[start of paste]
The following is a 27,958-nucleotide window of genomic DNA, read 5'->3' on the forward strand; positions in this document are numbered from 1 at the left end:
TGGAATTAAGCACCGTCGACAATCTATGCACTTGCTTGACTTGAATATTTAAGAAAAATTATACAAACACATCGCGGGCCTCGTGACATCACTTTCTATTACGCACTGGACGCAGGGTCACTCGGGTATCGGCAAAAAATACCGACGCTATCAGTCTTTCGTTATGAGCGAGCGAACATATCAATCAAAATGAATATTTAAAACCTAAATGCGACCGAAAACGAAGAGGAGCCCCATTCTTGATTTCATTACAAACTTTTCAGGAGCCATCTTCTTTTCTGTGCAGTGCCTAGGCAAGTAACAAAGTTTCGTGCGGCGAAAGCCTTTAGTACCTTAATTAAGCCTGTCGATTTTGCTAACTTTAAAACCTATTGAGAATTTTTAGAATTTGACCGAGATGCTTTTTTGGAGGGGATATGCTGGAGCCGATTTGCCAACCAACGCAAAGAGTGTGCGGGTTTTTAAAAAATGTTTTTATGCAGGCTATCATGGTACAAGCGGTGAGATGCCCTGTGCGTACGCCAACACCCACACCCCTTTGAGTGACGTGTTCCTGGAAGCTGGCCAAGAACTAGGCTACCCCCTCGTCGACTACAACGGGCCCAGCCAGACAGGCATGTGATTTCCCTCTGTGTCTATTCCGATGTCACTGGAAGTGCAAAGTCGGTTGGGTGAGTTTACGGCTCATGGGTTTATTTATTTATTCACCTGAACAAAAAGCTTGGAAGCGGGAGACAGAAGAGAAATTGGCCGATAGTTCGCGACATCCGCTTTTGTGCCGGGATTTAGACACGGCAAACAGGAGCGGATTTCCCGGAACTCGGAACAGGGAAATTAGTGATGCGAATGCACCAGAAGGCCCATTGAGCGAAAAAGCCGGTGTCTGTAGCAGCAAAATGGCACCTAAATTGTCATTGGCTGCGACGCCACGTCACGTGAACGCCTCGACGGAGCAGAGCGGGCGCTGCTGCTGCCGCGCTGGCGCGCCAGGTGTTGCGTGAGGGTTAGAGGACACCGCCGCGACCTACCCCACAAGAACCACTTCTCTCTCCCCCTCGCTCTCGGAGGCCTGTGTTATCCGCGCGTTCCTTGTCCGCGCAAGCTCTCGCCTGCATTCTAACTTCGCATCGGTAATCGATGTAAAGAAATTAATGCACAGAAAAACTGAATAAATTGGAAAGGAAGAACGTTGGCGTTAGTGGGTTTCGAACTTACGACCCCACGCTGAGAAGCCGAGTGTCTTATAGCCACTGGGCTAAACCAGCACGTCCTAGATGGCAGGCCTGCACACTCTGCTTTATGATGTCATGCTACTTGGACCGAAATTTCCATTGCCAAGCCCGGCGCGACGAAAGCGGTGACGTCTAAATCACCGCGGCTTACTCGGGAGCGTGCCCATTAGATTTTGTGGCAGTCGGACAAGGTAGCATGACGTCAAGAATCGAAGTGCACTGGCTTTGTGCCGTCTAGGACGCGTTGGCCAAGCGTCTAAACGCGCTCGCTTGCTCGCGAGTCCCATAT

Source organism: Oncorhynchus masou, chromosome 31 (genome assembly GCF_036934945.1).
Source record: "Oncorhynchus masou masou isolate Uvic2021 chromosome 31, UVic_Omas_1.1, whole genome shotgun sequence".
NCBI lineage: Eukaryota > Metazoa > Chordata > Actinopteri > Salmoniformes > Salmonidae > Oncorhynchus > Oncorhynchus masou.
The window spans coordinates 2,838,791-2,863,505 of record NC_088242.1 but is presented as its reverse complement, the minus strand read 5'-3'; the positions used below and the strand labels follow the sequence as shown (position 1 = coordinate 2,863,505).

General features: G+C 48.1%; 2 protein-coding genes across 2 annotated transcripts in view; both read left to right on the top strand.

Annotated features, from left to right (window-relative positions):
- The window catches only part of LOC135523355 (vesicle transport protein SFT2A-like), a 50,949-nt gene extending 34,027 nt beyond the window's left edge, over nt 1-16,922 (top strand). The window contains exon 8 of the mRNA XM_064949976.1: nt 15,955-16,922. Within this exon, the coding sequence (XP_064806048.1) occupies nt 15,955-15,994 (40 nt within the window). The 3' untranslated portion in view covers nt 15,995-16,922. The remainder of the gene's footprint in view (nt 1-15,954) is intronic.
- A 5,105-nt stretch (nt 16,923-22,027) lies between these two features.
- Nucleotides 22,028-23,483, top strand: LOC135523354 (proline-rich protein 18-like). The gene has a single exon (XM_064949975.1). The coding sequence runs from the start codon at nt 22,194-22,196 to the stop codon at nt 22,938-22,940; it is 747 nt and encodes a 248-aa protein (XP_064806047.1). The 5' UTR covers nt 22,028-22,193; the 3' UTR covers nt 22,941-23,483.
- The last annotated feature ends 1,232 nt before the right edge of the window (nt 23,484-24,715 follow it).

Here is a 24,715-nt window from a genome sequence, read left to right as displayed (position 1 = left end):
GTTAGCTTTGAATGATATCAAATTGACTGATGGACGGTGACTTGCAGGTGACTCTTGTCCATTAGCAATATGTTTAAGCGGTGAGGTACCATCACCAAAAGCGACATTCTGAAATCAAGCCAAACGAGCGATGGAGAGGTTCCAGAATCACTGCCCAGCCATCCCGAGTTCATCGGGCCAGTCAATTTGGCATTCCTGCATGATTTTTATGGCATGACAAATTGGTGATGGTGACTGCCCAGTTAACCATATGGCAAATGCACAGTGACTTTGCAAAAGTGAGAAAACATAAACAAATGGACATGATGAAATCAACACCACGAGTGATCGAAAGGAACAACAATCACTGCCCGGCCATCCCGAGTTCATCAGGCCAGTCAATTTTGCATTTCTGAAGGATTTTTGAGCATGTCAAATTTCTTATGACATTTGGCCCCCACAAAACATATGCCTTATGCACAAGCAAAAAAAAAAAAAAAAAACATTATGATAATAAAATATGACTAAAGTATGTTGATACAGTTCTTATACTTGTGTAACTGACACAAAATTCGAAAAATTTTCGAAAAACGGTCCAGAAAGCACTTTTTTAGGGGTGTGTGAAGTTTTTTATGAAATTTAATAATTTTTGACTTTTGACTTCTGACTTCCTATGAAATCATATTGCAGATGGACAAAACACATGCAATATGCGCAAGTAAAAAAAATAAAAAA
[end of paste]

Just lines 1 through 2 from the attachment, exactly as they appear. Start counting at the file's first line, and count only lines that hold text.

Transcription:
The following is a 27,958-nucleotide window of genomic DNA, read 5'->3' on the forward strand; positions in this document are numbered from 1 at the left end:
TGGAATTAAGCACCGTCGACAATCTATGCACTTGCTTGACTTGAATATTTAAGAAAAATTATACAAACACATCGCGGGCCTCGTGACATCACTTTCTATTACGCACTGGACGCAGGGTCACTCGGGTATCGGCAAAAAATACCGACGCTATCAGTCTTTCGTTATGAGCGAGCGAACATATCAATCAAAATGAATATTTAAAACCTAAATGCGACCGAAAACGAAGAGGAGCCCCATTCTTGATTTCATTACAAACTTTTCAGGAGCCATCTTCTTTTCTGTGCAGTGCCTAGGCAAGTAACAAAGTTTCGTGCGGCGAAAGCCTTTAGTACCTTAATTAAGCCTGTCGATTTTGCTAACTTTAAAACCTATTGAGAATTTTTAGAATTTGACCGAGATGCTTTTTTGGAGGGGATATGCTGGAGCCGATTTGCCAACCAACGCAAAGAGTGTGCGGGTTTTTAAAAAATGTTTTTATGCAGGCTATCATGGTACAAGCGGTGAGATGCCCTGTGCGTACGCCAACACCCACACCCCTTTGAGTGACGTGTTCCTGGAAGCTGGCCAAGAACTAGGCTACCCCCTCGTCGACTACAACGGGCCCAGCCAGACAGGCATGTGATTTCCCTCTGTGTCTATTCCGATGTCACTGGAAGTGCAAAGTCGGTTGGGTGAGTTTACGGCTCATGGGTTTATTTATTTATTCACCTGAACAAAAAGCTTGGAAGCGGGAGACAGAAGAGAAATTGGCCGATAGTTCGCGACATCCGCTTTTGTGCCGGGATTTAGACACGGCAAACAGGAGCGGATTTCCCGGAACTCGGAACAGGGAAATTAGTGATGCGAATGCACCAGAAGGCCCATTGAGCGAAAAAGCCGGTGTCTGTAGCAGCAAAATGGCACCTAAATTGTCATTGGCTGCGACGCCACGTCACGTGAACGCCTCGACGGAGCAGAGCGGGCGCTGCTGCTGCCGCGCTGGCGCGCCAGGTGTTGCGTGAGGGTTAGAGGACACCGCCGCGACCTACCCCACAAGAACCACTTCTCTCTCCCCCTCGCTCTCGGAGGCCTGTGTTATCCGCGCGTTCCTTGTCCGCGCAAGCTCTCGCCTGCATTCTAACTTCGCATCGGTAATCGATGTAAAGAAATTAATGCACAGAAAAACTGAATAAATTGGAAAGGAAGAACGTTGGCGTTAGTGGGTTTCGAACTTACGACCCCACGCTGAGAAGCCGAGTGTCTTATAGCCACTGGGCTAAACCAGCACGTCCTAGATGGCAGGCCTGCACACTCTGCTTTATGATGTCATGCTACTTGGACCGAAATTTCCATTGCCAAGCCCGGCGCGACGAAAGCGGTGACGTCTAAATCACCGCGGCTTACTCGGGAGCGTGCCCATTAGATTTTGTGGCAGTCGGACAAGGTAGCATGACGTCAAGAATCGAAGTGCACTGGCTTTGTGCCGTCTAGGACGCGTTGGCCAAGCGTCTAAACGCGCTCGCTTGCTCGCGAGTCCCATAT